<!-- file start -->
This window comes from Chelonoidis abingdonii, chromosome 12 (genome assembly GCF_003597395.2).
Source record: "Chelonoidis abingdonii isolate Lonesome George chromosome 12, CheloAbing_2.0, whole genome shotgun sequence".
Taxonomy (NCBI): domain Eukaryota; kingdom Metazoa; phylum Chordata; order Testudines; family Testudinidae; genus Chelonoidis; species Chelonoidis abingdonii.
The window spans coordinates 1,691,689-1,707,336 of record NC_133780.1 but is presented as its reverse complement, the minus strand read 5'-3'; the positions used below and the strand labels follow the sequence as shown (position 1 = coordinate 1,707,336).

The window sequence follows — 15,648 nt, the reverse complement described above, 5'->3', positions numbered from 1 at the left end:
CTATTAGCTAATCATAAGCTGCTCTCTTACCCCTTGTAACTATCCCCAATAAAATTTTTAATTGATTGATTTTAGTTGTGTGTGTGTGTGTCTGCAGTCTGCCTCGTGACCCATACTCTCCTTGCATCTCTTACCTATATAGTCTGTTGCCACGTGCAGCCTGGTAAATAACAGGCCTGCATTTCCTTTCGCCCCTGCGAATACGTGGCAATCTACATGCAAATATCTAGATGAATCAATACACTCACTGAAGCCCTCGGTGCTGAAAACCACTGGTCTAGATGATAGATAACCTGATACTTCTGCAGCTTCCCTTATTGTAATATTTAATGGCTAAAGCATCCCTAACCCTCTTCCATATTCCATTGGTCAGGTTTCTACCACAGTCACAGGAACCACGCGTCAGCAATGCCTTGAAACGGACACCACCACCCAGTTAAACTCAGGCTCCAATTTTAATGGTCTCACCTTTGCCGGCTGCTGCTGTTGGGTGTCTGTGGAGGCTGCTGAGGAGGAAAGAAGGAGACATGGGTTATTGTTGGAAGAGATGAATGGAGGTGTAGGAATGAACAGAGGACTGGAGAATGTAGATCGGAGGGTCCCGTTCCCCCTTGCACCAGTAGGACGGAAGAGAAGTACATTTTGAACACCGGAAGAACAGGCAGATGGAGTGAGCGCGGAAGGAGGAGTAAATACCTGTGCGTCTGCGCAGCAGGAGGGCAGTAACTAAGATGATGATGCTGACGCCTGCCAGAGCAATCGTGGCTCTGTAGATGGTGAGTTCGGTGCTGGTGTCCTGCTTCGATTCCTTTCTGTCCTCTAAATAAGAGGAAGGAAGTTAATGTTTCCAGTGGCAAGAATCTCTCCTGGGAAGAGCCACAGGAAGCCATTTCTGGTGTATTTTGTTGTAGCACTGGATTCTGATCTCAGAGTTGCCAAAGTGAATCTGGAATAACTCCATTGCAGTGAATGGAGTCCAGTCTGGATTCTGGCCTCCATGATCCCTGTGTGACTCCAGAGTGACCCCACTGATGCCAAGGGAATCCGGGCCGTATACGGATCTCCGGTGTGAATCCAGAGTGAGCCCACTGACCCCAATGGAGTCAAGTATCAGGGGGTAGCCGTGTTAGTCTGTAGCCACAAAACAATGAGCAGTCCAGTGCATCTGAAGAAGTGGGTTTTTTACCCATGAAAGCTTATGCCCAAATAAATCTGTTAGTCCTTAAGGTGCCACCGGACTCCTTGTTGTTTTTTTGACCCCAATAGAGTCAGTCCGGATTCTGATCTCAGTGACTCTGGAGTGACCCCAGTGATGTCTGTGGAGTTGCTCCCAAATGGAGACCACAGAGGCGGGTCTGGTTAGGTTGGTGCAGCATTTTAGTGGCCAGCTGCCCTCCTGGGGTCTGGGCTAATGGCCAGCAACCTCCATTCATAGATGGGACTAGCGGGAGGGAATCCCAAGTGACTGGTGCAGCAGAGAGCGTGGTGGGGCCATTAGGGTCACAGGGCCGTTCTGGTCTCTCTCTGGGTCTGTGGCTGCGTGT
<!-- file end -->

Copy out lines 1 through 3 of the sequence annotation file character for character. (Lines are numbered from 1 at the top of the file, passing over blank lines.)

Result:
This window comes from Chelonoidis abingdonii, chromosome 12 (genome assembly GCF_003597395.2).
Source record: "Chelonoidis abingdonii isolate Lonesome George chromosome 12, CheloAbing_2.0, whole genome shotgun sequence".
Taxonomy (NCBI): domain Eukaryota; kingdom Metazoa; phylum Chordata; order Testudines; family Testudinidae; genus Chelonoidis; species Chelonoidis abingdonii.